Death By A Thousand Cuts: The Law’s Pursuit Of Steven Cohen

Federal regulators have been after SAC Capital for the better part of a decade, slowly chipping away at Steven Cohen’s empire. But will the most recent charges brought against SAC Capital by a federal grand jury finally drive Cohen out of the business of investing public money?

Steve Marcus / Reuters

Steven Cohen is no stranger to federal regulators. The Securities and Exchange Commission has been after his fund SAC Capital for the better part of a decade, and now a federal grand jury has brought charges against SAC alleging wire and securities fraud.

Cohen himself is not named in the indictment — he is referred to repeatedly only as “SAC Owner” — and over the last ten years, the Feds haven’t gathered enough evidence to nail him, despite taking down several of his top lieutenants on insider trading charges, including Richard Lee, who was charged with the crime on Tuesday. The closest they came was in March, when Cohen agreed to pay $616 million to settle insider trading allegations brought against him by the SEC.

Without enough evidence to charge Cohen personally with criminal wrongdoing, regulators appear to be using a death by a thousand cuts approach to bringing him down — first going after several of his portfolio managers, then bringing a civil suit against him, and now taking the rare step of filing criminal charges against his entire firm.

The latter move has drawn comparison’s to the Department of Justice’s indictment of accounting firm Arthur Andersen as part of the Enron accounting scandal. There are several reasons for why bringing charges against an entire company is rare, not the least of which is that once painted with a brush of alleged criminality it is nearly impossible to continue operating, which in turn typically results in massive job losses for both the accused and the innocent.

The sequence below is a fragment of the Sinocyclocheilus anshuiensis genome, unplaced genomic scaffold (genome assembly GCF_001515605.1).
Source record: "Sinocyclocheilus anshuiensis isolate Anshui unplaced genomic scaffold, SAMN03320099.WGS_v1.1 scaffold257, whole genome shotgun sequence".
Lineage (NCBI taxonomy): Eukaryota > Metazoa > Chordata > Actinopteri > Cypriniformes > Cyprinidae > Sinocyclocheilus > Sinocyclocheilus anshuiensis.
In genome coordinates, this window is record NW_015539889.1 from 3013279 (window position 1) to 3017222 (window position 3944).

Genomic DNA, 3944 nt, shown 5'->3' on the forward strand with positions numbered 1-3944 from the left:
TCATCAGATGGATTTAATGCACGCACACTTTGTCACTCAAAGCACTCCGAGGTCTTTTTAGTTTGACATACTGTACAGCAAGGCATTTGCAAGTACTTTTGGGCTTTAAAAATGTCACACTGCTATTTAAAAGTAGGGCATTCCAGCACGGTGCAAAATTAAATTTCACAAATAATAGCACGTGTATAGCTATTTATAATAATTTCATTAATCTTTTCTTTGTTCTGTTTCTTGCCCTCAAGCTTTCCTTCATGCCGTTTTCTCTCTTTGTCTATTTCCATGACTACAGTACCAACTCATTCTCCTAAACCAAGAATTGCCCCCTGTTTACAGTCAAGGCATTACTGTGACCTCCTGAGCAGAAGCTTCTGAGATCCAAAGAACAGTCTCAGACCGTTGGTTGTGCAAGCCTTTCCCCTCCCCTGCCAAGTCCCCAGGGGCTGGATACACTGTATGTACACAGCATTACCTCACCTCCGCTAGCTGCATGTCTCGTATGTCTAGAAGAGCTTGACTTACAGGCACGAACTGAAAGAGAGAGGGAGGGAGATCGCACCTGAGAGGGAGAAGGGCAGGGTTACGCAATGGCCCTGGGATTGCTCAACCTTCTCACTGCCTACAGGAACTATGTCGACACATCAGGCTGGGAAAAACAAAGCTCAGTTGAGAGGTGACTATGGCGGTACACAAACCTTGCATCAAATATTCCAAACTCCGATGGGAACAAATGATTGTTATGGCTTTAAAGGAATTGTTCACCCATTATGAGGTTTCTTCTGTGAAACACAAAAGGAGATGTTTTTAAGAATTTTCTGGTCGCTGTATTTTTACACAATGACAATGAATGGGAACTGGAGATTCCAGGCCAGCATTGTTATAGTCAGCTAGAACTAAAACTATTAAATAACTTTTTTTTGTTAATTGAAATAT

In SAC’s case, if the objective of regulators isn’t to bring down the entire firm, then it is to at least stop Cohen from investing other people’s money. Indeed, the indictment describes SAC as a company that “systemically” looked for an investing “edge” not just in trading but also in its hiring practices, not so subtly implying that as the founder and “SAC Owner” it was Cohen who turned a blind eye, if not outright encouraged, this type of behavior.

“The SEC has always taken a position that they’re not there to carry out personal vendettas,” said one New York hedge fund attorney. “That said, they seem to have the staff and their commissioners have a collective belief that [Cohen] violated the law.”

Already, a steady stream of redemptions have followed the investigation. The fund was dealt a heavy blow in May, for instance, when private equity giant Blackstone said it would ask for a “significant portion” of the $550 million it had invested in SAC back before its latest redemption request deadline. According to the New York Times, roughly $5 billion of the $6 billion in outside money managed by the company has been redeemed.

As a result, Cohen may have no choice but to close SAC in its current configuration and go the way of the family office model, relinquishing his management of public funds and only investing his personal wealth, estimated at $9 billion. Provided Cohen isn’t barred from trading entirely as a result of the civil action brought against him last week — which is possible — industry observers are already of the opinion that he is done running public money and transitioning to a family office is almost certain.

“Most likely he’s going to go family office,” the hedge fund attorney, who is not related to the SAC case, said. “With the expense of defending this, and who would be willing to give him money going after this? If you’re a fiduciary you certainly can’t.”

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